Defendants object to the Magistrate Court's recommendation with regard to King's selective
enforcement claim but do not object to the Magistrate Court's recommendation with regard to King's
excessive force claim.
Glen objects to the Magistrate Court's recommendation with regard to Defendant Jimencz's
use of force against her. Glen also objects to the Magistrate Court's finding that her injuries were
her retaliation claim has no merit, and Defendant Jimenez is protected by qualified
'As noted by the Magistrate Judge, Plaintiffs informed the Court they are no longer moving
forward on their state law assault claims.
Summary judgment shall be rendered when the pleadings, the discovery and disclosure
materials on file, and any affidavits show that there is no genuine dispute as to any material fact and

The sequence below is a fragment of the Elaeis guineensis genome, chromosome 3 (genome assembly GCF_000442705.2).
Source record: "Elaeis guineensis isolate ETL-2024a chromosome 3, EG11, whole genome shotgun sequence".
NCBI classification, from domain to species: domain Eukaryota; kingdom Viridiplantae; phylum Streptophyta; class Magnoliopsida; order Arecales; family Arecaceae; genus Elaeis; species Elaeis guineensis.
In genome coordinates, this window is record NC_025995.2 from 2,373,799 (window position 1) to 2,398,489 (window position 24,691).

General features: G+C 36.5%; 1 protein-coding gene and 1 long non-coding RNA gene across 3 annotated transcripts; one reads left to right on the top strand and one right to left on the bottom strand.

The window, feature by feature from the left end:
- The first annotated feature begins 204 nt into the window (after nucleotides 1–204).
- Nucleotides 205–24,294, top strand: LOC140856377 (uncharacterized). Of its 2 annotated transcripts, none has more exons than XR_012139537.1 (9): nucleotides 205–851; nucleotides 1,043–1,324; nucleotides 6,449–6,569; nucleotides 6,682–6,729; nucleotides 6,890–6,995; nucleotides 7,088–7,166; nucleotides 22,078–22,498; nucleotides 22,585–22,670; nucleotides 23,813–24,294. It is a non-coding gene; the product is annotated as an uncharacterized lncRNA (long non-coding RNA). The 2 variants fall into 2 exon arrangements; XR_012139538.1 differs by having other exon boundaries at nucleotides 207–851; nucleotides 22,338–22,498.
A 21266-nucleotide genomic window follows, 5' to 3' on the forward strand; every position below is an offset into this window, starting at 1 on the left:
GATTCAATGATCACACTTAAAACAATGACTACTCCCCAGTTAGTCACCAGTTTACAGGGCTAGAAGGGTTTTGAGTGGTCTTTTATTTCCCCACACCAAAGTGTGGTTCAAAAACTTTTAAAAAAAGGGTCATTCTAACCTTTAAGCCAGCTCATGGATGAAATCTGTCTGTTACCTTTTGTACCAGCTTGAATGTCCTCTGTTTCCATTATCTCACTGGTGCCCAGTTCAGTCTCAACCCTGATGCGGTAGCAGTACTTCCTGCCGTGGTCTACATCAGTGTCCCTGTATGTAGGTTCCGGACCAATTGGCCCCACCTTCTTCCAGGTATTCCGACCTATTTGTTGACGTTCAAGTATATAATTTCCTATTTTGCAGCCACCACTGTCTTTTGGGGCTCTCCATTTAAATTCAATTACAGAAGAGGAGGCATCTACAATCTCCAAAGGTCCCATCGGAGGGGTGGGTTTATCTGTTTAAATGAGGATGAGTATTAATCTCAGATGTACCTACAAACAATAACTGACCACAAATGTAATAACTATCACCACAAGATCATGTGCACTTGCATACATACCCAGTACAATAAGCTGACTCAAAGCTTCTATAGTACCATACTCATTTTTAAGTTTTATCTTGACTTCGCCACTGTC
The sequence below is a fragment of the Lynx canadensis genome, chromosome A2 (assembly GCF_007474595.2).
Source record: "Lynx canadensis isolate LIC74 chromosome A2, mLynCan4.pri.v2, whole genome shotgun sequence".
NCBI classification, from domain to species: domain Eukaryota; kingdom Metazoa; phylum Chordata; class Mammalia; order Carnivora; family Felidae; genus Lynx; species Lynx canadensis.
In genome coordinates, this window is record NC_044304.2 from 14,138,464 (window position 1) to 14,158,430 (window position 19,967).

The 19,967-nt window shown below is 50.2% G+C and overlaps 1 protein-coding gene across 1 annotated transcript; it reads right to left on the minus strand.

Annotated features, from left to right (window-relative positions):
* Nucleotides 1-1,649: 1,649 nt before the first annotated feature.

that the moving party is entitled to judgment as a matter of law. FED. R. Civ. P. 56(a); Celotex Corp.
Catrett, 477 U.S. 317, 323-25 (1986); Washburn
Harvey, 504 F.3d 505, 508 (5th Cir. 2007).
A dispute regarding a material fact is "genuine" if the evidence is such that a reasonable jury could
return a verdict in favor of the nonmoving party. Anderson
Liberty Lobby, Inc., 477 U.S. 242, 248
(1986). When ruling on a motion for summary judgment, the court is required to view all inferences
drawn from the factual record in the light most favorable to the nonmoving party. Matsushita Elec.
Zenith Radio, 475 U.S. 574, 587 (1986); Washburn, 504 F.3d at 508. Further, a court
"may not make credibility determinations or weigh the evidence" in ruling on a motion for summary
Sanderson Plumbing Prods., Inc., 530 U.S. 133, 150 (2000); Anderson, 477
U.S. at 254-55.
Once the moving party makes an initial showing that there is no evidence to support the
nonmoving party's case, the party opposing the motion must come forward with competent summary
judgment evidence of the existence of a genuine fact issue. Matsushita, 475 U.S. at 586. Mere
conclusory allegations are not competent summary judgment evidence, and thus are insufficient to
defeat a motion for summary judgment. Turner v. Baylor Richardson Med. Ctr., 476 F.3d 337, 343